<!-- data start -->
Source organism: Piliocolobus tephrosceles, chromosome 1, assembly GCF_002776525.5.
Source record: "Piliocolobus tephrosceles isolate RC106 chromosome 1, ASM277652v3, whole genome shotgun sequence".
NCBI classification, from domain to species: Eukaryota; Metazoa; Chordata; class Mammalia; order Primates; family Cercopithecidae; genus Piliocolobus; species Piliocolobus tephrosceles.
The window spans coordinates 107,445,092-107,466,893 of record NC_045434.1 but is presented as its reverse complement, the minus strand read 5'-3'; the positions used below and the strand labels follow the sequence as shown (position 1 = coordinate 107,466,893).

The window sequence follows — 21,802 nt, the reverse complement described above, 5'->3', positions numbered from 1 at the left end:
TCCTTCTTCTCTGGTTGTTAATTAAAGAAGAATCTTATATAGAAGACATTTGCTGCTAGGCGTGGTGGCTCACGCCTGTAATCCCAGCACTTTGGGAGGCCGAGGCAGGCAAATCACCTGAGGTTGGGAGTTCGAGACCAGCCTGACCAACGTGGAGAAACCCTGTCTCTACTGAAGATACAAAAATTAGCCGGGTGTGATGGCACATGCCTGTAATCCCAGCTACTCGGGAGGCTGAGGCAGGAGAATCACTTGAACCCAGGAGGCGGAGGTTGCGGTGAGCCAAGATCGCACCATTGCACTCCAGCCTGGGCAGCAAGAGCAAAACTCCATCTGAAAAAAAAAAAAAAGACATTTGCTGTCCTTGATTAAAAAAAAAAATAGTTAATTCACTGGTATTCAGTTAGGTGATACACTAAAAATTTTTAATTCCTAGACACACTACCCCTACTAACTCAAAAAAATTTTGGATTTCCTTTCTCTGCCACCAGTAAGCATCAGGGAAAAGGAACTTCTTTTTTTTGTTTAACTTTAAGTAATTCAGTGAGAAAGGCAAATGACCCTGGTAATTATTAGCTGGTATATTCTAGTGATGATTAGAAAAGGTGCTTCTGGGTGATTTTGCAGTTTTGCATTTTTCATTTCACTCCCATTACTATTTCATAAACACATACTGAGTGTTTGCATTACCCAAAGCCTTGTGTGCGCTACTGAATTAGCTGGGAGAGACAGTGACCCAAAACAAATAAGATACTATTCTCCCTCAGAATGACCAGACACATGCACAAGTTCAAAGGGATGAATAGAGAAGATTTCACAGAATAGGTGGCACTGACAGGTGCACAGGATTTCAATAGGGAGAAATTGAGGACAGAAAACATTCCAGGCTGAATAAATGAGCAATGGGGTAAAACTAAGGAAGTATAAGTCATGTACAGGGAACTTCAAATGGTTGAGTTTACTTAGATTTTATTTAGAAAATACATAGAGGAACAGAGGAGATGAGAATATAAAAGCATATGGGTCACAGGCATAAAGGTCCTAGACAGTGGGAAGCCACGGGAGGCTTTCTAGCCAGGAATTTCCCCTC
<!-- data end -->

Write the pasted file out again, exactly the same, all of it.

Source organism: Piliocolobus tephrosceles, chromosome 1, assembly GCF_002776525.5.
Source record: "Piliocolobus tephrosceles isolate RC106 chromosome 1, ASM277652v3, whole genome shotgun sequence".
NCBI classification, from domain to species: Eukaryota; Metazoa; Chordata; class Mammalia; order Primates; family Cercopithecidae; genus Piliocolobus; species Piliocolobus tephrosceles.
The window spans coordinates 107,445,092-107,466,893 of record NC_045434.1 but is presented as its reverse complement, the minus strand read 5'-3'; the positions used below and the strand labels follow the sequence as shown (position 1 = coordinate 107,466,893).

The window sequence follows — 21,802 nt, the reverse complement described above, 5'->3', positions numbered from 1 at the left end:
TCCTTCTTCTCTGGTTGTTAATTAAAGAAGAATCTTATATAGAAGACATTTGCTGCTAGGCGTGGTGGCTCACGCCTGTAATCCCAGCACTTTGGGAGGCCGAGGCAGGCAAATCACCTGAGGTTGGGAGTTCGAGACCAGCCTGACCAACGTGGAGAAACCCTGTCTCTACTGAAGATACAAAAATTAGCCGGGTGTGATGGCACATGCCTGTAATCCCAGCTACTCGGGAGGCTGAGGCAGGAGAATCACTTGAACCCAGGAGGCGGAGGTTGCGGTGAGCCAAGATCGCACCATTGCACTCCAGCCTGGGCAGCAAGAGCAAAACTCCATCTGAAAAAAAAAAAAAAGACATTTGCTGTCCTTGATTAAAAAAAAAAATAGTTAATTCACTGGTATTCAGTTAGGTGATACACTAAAAATTTTTAATTCCTAGACACACTACCCCTACTAACTCAAAAAAATTTTGGATTTCCTTTCTCTGCCACCAGTAAGCATCAGGGAAAAGGAACTTCTTTTTTTTGTTTAACTTTAAGTAATTCAGTGAGAAAGGCAAATGACCCTGGTAATTATTAGCTGGTATATTCTAGTGATGATTAGAAAAGGTGCTTCTGGGTGATTTTGCAGTTTTGCATTTTTCATTTCACTCCCATTACTATTTCATAAACACATACTGAGTGTTTGCATTACCCAAAGCCTTGTGTGCGCTACTGAATTAGCTGGGAGAGACAGTGACCCAAAACAAATAAGATACTATTCTCCCTCAGAATGACCAGACACATGCACAAGTTCAAAGGGATGAATAGAGAAGATTTCACAGAATAGGTGGCACTGACAGGTGCACAGGATTTCAATAGGGAGAAATTGAGGACAGAAAACATTCCAGGCTGAATAAATGAGCAATGGGGTAAAACTAAGGAAGTATAAGTCATGTACAGGGAACTTCAAATGGTTGAGTTTACTTAGATTTTATTTAGAAAATACATAGAGGAACAGAGGAGATGAGAATATAAAAGCATATGGGTCACAGGCATAAAGGTCCTAGACAGTGGGAAGCCACGGGAGGCTTTCTAGCCAGGAATTTCCCCTC